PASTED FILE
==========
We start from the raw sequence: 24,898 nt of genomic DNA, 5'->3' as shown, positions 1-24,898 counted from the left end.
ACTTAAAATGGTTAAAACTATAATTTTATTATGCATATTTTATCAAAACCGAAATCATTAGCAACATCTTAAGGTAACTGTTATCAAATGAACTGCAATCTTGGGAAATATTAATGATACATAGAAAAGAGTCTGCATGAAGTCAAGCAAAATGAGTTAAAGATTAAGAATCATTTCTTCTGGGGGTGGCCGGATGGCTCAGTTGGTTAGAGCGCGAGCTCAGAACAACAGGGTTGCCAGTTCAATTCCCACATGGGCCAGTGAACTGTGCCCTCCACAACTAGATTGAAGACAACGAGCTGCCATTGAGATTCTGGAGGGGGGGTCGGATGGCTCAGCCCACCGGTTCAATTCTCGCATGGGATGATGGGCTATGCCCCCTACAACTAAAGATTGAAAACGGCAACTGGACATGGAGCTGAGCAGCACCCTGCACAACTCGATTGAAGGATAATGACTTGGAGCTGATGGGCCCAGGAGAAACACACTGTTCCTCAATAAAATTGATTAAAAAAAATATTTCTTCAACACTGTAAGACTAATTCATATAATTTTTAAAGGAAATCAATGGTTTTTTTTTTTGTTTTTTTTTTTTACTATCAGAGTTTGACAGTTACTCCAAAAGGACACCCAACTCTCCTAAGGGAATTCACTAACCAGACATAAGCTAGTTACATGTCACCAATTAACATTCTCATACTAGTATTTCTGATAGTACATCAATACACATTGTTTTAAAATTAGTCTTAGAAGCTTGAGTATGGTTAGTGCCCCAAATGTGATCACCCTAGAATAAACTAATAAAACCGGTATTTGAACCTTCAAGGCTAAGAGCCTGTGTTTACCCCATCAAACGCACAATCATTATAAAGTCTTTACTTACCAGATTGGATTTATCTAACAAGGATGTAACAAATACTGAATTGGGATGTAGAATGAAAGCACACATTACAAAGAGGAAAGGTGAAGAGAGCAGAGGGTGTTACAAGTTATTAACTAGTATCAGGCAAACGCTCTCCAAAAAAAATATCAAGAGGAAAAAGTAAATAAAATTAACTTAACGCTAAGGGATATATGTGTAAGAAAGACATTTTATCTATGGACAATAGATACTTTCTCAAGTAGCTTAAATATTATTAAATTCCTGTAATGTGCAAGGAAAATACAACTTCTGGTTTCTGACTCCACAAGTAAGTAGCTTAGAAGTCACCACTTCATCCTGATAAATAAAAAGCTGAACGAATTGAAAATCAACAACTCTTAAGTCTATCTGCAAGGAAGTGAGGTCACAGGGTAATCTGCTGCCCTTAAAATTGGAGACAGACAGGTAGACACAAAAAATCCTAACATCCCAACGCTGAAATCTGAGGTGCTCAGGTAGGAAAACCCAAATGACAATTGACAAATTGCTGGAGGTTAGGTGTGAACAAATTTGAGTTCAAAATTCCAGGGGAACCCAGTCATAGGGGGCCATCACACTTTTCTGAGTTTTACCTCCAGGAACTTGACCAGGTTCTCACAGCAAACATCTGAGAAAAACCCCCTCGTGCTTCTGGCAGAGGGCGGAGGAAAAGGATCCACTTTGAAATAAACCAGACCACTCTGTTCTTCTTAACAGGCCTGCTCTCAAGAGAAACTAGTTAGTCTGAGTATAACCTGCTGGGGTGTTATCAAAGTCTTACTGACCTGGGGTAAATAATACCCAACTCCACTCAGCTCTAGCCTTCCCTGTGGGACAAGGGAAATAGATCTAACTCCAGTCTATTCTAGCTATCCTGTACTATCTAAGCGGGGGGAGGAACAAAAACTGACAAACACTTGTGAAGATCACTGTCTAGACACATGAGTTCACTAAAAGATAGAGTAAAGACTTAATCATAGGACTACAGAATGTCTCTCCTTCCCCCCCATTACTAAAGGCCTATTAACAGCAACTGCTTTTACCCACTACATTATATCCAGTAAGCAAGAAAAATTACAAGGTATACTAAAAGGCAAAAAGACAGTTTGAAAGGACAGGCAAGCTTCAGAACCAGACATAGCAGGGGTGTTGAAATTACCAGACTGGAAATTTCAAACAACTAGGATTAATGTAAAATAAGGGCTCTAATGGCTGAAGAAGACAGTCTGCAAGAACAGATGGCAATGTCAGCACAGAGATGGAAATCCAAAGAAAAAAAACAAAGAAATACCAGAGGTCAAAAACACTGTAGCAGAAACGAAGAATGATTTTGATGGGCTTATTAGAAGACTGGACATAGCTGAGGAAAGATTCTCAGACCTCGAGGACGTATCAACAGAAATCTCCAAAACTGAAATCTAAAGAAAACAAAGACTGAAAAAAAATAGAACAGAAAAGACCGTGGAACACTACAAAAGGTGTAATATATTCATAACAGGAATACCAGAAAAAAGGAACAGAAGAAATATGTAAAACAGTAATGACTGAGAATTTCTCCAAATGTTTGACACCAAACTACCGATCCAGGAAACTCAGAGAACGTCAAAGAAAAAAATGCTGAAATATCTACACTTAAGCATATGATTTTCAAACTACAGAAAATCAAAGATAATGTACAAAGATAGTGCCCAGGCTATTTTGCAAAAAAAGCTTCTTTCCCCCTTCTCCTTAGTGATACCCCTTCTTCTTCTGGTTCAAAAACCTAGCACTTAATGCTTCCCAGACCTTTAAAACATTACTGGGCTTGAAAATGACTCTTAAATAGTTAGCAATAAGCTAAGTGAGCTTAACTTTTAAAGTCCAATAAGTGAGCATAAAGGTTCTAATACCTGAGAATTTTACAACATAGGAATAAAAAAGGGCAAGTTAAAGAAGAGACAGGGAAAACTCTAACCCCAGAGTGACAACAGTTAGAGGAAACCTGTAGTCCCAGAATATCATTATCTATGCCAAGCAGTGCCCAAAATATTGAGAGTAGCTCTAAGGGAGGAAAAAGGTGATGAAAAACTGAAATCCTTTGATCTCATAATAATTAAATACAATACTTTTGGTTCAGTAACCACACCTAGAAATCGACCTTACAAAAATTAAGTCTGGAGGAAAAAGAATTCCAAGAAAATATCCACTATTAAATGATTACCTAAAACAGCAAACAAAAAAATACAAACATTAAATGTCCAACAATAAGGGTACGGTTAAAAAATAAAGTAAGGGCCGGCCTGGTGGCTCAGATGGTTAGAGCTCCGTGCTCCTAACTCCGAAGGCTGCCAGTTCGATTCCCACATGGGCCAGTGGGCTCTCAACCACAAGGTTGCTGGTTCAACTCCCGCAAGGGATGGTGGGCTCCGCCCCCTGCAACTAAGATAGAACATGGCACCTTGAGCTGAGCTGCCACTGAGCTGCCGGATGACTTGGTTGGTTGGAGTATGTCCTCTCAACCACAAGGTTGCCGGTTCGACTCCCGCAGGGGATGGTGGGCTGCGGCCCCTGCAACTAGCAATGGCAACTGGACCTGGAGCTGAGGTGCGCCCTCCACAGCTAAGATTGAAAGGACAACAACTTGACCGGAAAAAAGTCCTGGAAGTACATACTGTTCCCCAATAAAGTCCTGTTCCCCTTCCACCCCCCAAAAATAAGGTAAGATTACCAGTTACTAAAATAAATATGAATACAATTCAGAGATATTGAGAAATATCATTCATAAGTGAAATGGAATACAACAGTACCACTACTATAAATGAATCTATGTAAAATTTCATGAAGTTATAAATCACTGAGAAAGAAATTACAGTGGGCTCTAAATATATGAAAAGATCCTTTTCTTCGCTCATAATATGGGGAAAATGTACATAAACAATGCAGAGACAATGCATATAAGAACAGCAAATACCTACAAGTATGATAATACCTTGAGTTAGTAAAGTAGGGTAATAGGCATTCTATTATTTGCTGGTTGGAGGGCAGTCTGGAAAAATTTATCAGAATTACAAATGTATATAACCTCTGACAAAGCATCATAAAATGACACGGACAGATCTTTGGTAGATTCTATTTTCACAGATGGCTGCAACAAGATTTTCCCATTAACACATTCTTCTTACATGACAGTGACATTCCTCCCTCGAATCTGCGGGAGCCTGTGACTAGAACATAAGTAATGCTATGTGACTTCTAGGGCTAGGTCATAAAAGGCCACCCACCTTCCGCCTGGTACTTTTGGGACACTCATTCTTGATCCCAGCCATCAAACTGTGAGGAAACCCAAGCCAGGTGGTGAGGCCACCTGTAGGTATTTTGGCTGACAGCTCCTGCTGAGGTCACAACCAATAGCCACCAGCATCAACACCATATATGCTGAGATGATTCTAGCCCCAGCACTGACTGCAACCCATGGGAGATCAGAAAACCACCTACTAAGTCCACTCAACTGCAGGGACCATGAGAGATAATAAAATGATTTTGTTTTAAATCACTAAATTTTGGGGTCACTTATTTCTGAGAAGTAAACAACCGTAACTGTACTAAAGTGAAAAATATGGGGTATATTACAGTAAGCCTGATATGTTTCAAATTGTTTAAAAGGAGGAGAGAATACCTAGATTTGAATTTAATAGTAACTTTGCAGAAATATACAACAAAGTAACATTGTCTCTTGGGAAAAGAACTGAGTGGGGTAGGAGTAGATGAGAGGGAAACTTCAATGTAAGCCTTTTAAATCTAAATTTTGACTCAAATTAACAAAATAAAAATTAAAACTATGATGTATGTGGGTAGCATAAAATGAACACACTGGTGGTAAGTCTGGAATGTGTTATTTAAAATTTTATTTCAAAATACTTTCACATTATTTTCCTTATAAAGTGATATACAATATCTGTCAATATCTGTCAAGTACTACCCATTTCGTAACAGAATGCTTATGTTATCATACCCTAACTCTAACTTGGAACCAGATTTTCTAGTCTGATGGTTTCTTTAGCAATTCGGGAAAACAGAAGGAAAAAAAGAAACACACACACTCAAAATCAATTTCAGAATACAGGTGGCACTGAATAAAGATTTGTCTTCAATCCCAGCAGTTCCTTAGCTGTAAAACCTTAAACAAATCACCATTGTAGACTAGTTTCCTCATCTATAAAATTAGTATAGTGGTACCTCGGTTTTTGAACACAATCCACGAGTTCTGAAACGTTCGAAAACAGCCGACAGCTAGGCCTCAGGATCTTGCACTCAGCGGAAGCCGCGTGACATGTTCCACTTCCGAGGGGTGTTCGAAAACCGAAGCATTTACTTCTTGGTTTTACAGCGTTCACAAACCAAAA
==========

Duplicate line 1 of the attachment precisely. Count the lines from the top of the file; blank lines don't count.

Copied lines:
We start from the raw sequence: 24,898 nt of genomic DNA, 5'->3' as shown, positions 1-24,898 counted from the left end.